Hunting Africa’s most elusive trophy is never easy. We enjoyed venison back straps from a Mountain Reedbuck over a blazing fire.
Day five Warthog hunt
Up early as usual and continued our quest for the elusive Kudu. There was no luck in the morning hunt for Kudu, but Andre had managed to shoot a good Warthog.
Andre held the rifle, and we moved into an area we had not previously visited.
We began a slow walk down a creek, glassing as we went. Midway down the creek, we spotted a Kudu bull and started stalking him.
We got to about three hundred yards, and Andre took his shot. The familiar thud, and Andre made his first shot count.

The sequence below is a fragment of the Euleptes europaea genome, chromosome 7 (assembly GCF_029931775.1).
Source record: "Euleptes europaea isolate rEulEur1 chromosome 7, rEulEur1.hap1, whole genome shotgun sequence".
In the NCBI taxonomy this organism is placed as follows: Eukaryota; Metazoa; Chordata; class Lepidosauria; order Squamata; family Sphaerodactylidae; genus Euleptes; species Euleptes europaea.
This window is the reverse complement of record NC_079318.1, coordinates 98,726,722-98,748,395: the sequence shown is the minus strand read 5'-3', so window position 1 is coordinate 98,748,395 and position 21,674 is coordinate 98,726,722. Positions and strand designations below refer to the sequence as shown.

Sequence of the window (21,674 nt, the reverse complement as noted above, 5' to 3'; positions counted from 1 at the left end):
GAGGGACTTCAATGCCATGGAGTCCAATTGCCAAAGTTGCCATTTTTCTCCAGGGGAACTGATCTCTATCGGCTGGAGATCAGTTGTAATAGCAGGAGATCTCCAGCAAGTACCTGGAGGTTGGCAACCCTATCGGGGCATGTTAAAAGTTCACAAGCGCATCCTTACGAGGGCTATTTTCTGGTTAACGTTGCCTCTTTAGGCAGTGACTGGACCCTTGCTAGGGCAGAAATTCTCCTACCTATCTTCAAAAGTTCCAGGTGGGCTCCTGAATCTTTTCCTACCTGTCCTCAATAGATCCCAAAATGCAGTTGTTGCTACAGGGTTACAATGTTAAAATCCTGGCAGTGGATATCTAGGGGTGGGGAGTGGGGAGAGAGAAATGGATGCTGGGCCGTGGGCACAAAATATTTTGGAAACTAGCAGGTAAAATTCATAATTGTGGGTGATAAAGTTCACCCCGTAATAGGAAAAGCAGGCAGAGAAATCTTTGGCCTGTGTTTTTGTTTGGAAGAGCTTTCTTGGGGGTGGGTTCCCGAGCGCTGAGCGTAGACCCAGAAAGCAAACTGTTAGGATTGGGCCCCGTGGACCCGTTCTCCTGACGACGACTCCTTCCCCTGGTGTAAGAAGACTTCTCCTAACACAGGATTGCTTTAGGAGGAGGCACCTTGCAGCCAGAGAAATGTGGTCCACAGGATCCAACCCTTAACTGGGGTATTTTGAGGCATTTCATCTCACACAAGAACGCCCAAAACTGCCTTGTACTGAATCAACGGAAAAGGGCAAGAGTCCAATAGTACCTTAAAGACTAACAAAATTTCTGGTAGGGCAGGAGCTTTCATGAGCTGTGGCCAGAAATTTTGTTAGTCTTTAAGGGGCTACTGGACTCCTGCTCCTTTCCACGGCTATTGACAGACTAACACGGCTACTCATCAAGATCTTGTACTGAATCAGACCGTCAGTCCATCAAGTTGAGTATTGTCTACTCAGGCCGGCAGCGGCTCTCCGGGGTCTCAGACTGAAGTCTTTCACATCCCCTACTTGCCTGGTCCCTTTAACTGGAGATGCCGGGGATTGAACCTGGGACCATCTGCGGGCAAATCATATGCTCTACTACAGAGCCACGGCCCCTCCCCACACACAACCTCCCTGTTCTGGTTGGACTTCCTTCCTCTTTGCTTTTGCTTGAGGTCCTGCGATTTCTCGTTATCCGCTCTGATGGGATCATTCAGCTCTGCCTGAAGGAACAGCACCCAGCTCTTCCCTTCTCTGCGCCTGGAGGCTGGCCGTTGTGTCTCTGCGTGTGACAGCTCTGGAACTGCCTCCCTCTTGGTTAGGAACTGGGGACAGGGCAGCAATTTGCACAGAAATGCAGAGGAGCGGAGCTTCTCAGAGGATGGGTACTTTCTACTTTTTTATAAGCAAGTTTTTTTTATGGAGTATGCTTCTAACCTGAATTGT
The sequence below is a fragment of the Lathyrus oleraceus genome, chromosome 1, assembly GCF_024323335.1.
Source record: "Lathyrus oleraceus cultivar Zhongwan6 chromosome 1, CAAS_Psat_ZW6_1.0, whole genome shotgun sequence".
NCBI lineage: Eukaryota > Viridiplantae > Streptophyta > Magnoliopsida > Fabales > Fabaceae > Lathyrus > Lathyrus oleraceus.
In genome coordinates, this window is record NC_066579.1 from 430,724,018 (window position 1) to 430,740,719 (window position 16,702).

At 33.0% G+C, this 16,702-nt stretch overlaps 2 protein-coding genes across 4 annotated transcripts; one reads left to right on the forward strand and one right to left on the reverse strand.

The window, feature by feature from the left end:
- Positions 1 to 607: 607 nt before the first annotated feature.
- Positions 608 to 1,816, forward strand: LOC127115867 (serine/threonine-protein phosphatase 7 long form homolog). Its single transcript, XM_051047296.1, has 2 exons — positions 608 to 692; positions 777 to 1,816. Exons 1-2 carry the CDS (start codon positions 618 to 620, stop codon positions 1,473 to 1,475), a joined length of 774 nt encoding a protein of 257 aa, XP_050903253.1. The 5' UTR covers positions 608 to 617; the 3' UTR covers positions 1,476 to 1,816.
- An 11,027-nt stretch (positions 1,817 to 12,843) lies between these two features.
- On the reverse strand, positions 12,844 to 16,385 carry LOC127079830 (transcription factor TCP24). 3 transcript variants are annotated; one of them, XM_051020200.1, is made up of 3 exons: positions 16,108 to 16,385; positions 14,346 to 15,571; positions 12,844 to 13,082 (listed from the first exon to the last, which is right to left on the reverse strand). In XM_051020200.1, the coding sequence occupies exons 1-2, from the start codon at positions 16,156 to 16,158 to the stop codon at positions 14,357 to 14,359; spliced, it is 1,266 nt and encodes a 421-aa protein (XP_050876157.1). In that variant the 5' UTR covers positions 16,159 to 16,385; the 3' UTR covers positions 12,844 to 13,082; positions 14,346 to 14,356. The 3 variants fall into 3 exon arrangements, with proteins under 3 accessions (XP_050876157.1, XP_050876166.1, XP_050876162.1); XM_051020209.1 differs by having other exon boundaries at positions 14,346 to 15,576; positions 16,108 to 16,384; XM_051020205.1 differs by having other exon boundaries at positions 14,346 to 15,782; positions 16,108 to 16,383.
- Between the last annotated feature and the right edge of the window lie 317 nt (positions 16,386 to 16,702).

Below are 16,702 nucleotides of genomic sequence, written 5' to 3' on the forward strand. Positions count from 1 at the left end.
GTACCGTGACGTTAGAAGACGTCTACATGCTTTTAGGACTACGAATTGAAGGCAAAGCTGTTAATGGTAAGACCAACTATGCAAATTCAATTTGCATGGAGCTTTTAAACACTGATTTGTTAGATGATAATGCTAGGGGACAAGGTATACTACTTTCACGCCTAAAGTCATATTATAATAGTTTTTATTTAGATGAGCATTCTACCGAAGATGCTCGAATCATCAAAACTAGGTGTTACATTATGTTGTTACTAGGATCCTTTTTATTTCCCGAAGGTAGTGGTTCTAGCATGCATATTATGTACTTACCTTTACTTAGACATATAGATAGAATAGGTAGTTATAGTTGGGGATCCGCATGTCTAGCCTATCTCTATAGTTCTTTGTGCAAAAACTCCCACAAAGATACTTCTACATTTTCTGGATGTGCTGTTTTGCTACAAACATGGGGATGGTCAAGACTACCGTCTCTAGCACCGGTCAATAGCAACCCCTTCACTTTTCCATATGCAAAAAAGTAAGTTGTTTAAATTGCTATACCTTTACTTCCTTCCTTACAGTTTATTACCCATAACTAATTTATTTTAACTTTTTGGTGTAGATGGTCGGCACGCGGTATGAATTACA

The Kudu, however, did not go down, and a second shot and Andre had his Kudu and were delighted.
We began the task of loading the Kudu and getting it back to camp. Finally, I arrived at camp just before nightfall – success at last hunting Africa’s most elusive trophy.
Day Six Black Wildebeest hunt
The day was again; looking for Kudu this time, I held the rifle. We spotted Kudu in a deep Valley not far from camp. We started a stalk, but some cows between us and the bull set him off down the valley.
On the way down the valley, we saw some Mountain Reedbuck. I had already shot a Mountain Reedbuck earlier, so Andre began a stalk with Nick and was successful.
That afternoon we went up higher to the plains to look for Black Wildebeest. At first, we were unsuccessful, with several ambushes not working out.